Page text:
Once you've enrolled your young child in swimming lessons, you don't have to simply sit back and watch. Instead, you can help your child develop his or her skills and comfort with the water by visiting the local pool or a friend's backyard pool between lessons. At a young age, children who take swimming lessons get the chance to get comfortable in the water, rather than learn how to perform certain strokes. This means that even if you're not an accomplished swimmer, you can still help the child in the pool's shallow end. Here are some specific things that you can practice.
When kids take swimming lessons for the first time, one of the things that they're often expected to do by the end of the lessons is jump into the water on their own. Doing so may involve a fair degree of trepidation at first, but you can help by standing in the shallow end and holding onto your child's hands as he or she stands on the edge of the pool. The child can then jump — make sure that you allow the child to jump, rather than pull him or her — and you can prevent the child from going all the way under the water. Over time, you can help the child work up to jumping in all the way.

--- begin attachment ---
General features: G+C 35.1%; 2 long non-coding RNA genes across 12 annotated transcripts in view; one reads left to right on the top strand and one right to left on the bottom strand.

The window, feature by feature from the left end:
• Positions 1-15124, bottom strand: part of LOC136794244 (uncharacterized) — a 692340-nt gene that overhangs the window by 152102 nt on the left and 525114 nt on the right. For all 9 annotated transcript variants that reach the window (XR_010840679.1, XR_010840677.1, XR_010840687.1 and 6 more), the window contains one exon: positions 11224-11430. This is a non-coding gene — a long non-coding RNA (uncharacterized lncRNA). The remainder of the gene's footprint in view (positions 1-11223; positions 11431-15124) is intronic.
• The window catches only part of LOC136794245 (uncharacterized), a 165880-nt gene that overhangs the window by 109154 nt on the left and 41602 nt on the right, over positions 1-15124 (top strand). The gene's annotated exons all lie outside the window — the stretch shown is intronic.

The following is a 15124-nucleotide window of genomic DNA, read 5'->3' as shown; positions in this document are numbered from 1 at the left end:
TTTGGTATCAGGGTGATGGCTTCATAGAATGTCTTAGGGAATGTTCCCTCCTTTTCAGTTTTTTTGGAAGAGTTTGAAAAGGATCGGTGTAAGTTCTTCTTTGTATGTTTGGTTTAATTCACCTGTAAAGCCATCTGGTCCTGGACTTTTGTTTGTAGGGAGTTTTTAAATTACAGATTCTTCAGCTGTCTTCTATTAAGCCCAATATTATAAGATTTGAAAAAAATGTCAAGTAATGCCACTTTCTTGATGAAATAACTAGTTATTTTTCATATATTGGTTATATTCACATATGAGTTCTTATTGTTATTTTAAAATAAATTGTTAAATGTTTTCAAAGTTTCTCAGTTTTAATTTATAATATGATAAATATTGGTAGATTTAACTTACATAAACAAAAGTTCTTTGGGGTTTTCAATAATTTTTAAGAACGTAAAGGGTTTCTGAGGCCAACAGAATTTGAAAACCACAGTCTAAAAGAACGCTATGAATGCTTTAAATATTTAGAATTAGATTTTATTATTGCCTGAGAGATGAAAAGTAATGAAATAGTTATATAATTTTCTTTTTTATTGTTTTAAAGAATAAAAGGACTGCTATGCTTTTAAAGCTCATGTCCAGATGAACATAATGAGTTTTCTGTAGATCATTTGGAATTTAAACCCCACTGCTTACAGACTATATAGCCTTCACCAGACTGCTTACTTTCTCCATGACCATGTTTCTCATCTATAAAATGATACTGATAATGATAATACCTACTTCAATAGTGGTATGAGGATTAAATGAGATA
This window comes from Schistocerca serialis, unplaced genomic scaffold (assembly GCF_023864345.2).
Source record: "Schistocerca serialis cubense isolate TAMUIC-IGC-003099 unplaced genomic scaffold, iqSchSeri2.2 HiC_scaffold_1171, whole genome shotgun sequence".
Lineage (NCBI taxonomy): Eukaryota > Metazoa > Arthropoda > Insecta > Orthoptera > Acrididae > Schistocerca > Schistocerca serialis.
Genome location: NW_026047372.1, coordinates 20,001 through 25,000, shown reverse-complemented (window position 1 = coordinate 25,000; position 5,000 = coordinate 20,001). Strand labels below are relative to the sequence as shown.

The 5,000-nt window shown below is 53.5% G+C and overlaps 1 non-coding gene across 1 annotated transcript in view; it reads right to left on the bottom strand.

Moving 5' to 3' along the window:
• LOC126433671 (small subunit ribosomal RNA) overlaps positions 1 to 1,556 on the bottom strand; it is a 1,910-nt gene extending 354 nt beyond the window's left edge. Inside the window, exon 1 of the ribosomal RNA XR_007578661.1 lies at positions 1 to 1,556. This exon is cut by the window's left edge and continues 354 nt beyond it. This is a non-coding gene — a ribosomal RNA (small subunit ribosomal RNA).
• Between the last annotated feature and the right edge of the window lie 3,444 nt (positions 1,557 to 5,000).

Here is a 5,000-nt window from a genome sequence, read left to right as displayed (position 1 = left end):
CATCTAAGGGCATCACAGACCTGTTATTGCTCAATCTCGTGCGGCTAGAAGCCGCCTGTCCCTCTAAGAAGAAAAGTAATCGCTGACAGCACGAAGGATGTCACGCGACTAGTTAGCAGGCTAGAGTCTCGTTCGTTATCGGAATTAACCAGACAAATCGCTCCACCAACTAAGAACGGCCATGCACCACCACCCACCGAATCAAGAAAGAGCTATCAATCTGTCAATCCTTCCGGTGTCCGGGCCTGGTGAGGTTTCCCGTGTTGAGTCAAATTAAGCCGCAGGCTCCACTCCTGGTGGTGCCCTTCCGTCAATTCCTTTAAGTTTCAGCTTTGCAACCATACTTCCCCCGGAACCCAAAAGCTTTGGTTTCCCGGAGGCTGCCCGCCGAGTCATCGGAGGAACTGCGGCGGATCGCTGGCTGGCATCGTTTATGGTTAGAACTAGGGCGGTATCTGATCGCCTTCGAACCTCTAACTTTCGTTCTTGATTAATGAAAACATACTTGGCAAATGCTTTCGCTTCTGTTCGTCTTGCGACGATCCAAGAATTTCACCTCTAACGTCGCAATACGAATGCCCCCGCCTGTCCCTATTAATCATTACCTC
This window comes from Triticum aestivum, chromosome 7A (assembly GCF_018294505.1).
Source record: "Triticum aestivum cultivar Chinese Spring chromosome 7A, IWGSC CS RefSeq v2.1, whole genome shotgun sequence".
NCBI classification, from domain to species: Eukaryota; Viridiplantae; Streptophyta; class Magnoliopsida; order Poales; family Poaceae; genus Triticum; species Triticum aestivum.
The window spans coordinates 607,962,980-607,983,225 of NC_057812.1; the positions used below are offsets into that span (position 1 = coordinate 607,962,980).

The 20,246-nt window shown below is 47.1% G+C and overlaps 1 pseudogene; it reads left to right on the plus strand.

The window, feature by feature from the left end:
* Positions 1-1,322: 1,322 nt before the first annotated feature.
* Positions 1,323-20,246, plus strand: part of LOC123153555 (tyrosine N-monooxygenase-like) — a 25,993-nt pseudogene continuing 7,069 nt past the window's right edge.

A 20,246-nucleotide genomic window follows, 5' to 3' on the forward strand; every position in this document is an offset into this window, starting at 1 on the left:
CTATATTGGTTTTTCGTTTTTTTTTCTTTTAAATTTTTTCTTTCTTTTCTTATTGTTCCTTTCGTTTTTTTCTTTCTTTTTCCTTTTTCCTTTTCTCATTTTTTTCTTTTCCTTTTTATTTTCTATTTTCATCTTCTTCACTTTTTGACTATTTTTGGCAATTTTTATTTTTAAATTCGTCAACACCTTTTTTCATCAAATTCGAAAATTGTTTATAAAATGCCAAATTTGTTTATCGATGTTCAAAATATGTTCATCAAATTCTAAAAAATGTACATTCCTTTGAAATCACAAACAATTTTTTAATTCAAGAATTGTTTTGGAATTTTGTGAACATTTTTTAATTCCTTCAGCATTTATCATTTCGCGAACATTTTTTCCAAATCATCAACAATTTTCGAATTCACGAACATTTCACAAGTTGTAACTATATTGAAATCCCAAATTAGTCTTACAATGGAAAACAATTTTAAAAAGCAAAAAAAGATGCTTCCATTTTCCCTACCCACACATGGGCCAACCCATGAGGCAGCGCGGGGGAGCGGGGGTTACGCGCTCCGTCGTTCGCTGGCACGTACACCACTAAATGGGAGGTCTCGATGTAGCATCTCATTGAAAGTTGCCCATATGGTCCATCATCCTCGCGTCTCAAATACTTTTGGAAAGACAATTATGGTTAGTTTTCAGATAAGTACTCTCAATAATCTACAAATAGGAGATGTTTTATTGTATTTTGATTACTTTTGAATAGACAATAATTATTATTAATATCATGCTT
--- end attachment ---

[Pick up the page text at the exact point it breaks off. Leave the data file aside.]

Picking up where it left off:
Younger kids who take swimming lessons will get evaluated on their ability to kick in the water. There are a couple different ways that you can help your child do so. One is to sit the child on the edge of the pool and have him or her kick the water furiously; many children will enjoy this activity, given the splashing. Another option is to hold your child's body horizontally in the water and have him or her kick. There won't be a concern about sinking, given that you're holding the child, but he or she will truly feel as though he or she is swimming.
Novice swimmers who take lessons will often be asked to blow bubbles in the water; this demonstrates a comfort with lowering the face into the water. Your child might be a little nervous about doing so, but you can make it fun having competitions. Show the child how to do the activity, and then allow him or her to try it out, too. This may take some time, but eventually your child should be able to submerge his or her mouth and blow bubbles.
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